This is possible because there is a near-total absence of accountability for how states use federal money intended to fight poverty. Remarkably, states do not even have to pretend to have used all the funds for the stated purpose; they are only required to show that they are taking care of the populations for which the funds were intended.
Michael Byrne in Motherboard:
Algorithms are a science of cleverness. A natural manifestation of logical reasoning—mathematical induction, in particular—a good algorithm is like a fleeting, damning snapshot into the very soul of a problem. A jungle of properties and relationships becomes a simple recurrence relation, a single-line recursive step producing boundless chaos and complexity. And to see through deep complexity, it takes cleverness.
It was the programming pioneer Edsger W. Dijkstra that really figured this out, and his namesake algorithm remains one of the cleverest things in computer science. A relentless advocate of simplicity and elegance in mathematics, he more or less believed that every complicated problem had an accessible ground floor, a way in, and math was a tool to find it and exploit it.
In 1956, Dijkstra was working on the ARMAC, a parallel computing machine based at the Netherlands’ Mathematical Center. It was a successor to the ARRA and ARRA II machines, which had been essentially the country’s first computers. His job was programming the thing, and once ARMAC was ready for its first public unveiling—after two years of concerted effort—Dijkstra needed a problem to solve.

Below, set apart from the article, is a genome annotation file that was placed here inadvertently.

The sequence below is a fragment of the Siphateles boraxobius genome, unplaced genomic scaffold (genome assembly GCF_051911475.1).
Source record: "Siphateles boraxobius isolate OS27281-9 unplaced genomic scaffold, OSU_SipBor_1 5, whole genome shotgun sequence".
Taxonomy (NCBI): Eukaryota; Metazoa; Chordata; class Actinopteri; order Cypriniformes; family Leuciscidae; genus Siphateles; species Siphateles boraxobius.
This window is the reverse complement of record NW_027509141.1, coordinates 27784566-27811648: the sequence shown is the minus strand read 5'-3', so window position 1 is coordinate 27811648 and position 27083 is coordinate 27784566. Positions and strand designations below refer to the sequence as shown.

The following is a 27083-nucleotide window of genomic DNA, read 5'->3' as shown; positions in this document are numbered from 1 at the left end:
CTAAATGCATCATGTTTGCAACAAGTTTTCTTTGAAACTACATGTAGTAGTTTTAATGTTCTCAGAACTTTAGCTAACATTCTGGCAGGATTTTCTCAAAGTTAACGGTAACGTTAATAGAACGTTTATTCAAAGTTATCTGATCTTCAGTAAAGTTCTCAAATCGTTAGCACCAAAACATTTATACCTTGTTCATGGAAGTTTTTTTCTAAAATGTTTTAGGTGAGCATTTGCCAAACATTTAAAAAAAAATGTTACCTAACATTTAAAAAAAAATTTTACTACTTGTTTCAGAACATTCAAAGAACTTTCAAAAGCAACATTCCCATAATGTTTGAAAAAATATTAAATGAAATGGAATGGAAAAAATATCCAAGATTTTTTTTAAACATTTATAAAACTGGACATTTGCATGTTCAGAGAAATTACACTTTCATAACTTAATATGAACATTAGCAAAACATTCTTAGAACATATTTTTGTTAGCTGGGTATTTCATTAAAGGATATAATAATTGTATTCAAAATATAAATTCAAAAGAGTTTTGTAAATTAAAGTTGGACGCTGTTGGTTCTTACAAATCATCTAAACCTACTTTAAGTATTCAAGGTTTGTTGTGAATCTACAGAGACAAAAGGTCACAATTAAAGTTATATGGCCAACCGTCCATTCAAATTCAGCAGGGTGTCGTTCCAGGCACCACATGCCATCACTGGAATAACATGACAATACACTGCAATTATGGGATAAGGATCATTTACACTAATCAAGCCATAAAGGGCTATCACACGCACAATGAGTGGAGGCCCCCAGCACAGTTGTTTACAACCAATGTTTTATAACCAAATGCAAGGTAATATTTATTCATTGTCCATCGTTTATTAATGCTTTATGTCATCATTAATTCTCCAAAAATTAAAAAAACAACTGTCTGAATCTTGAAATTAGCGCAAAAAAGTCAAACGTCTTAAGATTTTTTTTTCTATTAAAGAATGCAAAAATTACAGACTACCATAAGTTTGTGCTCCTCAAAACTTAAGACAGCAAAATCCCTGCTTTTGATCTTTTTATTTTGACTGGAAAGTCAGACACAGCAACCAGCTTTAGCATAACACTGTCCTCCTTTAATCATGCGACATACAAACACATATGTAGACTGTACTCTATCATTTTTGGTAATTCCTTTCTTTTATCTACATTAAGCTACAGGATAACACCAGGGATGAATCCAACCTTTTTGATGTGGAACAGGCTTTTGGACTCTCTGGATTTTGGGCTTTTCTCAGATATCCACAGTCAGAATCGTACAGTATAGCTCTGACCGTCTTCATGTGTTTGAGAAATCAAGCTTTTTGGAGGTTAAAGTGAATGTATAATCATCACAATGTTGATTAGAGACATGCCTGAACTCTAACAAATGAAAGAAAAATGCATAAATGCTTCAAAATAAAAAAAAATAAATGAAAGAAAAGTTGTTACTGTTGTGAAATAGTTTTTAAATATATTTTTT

“For a demonstration for noncomputing people you have to have a problem statement that non-mathematicians can understand,” Dijkstra recalled in an interviewnot long before his 2002 death. “They even have to understand the answer. So I designed a program that would find the shortest route between two cities in the Netherlands, using a somewhat reduced road-map of the Netherlands, on which I had selected 64 cities.”
Morgan Meis in The Easel: